Philadelphia Eagles News

Will Parks returns home to a 'perfect' situation with Eagles

Will Parks grew up in North Philadelphia, but the first time he went to an Eagles game was on November 5, 2017, when the home team thrashed his Denver Broncos, 51-23. Parks returned to Lincoln Financial Field for the first time as a fan a few months later with his father, William McLeod, to watch the Eagles hoist the NFC Championship after routing Minnesota, 38-7.

McLeod, a Vikings fan, was left in despair on that glorious January evening. Parks' mother, Nyerere, meanwhile, is "the biggest Eagles fan out there" with a fan cave that Parks claims would make anyone jealous. On Saturday, Parks gave his mother something else to be happy about as he agreed to terms on a one-year deal to return home.

Most new players don't understand what it's like to play in Philadelphia. For Parks, who returned to his home in the Philadelphia area the past few offseasons, the fans are a big part of why he wanted to come back.

"I love the fans. They're passionate about their Eagles. You want a fan base that you'll thrive off of," Parks said. "I love that attitude because it brings the best out of you."

As he entered free agency for the first time after four seasons in Denver, Parks called Philadelphia a "perfect" situation. Why?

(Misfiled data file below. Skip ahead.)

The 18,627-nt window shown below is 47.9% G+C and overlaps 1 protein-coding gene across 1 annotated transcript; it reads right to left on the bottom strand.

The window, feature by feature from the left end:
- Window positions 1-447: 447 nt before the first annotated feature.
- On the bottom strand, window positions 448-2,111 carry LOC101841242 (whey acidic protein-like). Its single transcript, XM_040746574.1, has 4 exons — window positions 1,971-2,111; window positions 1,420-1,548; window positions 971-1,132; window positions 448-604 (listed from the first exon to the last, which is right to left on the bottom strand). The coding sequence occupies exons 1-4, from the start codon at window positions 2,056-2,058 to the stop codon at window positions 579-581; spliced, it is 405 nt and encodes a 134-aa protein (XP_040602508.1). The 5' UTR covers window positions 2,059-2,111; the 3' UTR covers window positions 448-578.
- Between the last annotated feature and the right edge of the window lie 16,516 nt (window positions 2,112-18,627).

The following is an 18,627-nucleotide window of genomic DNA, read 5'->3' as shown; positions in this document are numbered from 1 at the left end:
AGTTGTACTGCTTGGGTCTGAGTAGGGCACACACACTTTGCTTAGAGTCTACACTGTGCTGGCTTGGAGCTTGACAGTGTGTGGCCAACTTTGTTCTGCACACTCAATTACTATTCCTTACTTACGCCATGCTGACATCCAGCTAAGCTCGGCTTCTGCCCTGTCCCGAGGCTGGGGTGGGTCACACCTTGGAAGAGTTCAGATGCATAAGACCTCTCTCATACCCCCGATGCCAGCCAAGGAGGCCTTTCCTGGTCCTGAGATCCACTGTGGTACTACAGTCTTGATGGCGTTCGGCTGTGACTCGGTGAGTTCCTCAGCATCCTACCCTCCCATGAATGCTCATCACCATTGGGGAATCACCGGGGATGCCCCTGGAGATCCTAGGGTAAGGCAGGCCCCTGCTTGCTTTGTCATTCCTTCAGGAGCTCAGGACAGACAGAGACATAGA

There's the quarterback in Carson Wentz. "I love Carson," Parks said. "He would have been MVP (in 2017) if he didn't get hurt, you know what I mean?"

There's the defensive coordinator in Jim Schwartz. "You have a guy who is smart, who has been one of the best defensive coordinators for a very long time," said Parks.

Parks also recognizes that it's different to play the safety position in Philadelphia. Parks fondly remembers Hall of Famer Brian Dawkins patrolling the secondary. Weapon X's knockout blow of Packers tight end Bubba Franks in 2005 is his favorite hit. Dawkins was at the forefront of being an interchangeable safety that is imperative in today's NFL. Parks can play the post, line up as the dime linebacker, and man up against receivers in the slot.

"It's definitely what teams are looking for. The game has definitely changed. You've got these tight ends that are moving like receivers. You have these backs that are moving like tight ends," Parks said. "The game is changing and you've got to change with the game."

Parks is not the only one who fits that bill. The team agreed to terms on a one-year deal with defensive back Jalen Mills, who also presents Schwartz with a versatile chess piece on the back end.

"You don't have a bunch of sitting ducks back there," Parks said.

The Eagles also agreed to bring back safety Rodney McLeod on a two-year deal and traded for Pro Bowl cornerback Darius Slay. As Parks waits for the opportunity to bond with his new teammates, he doesn't have to worry about adapting to a new city. And both of his parents, even the Vikings fan, are happy that they can see him play just minutes from where he was raised.

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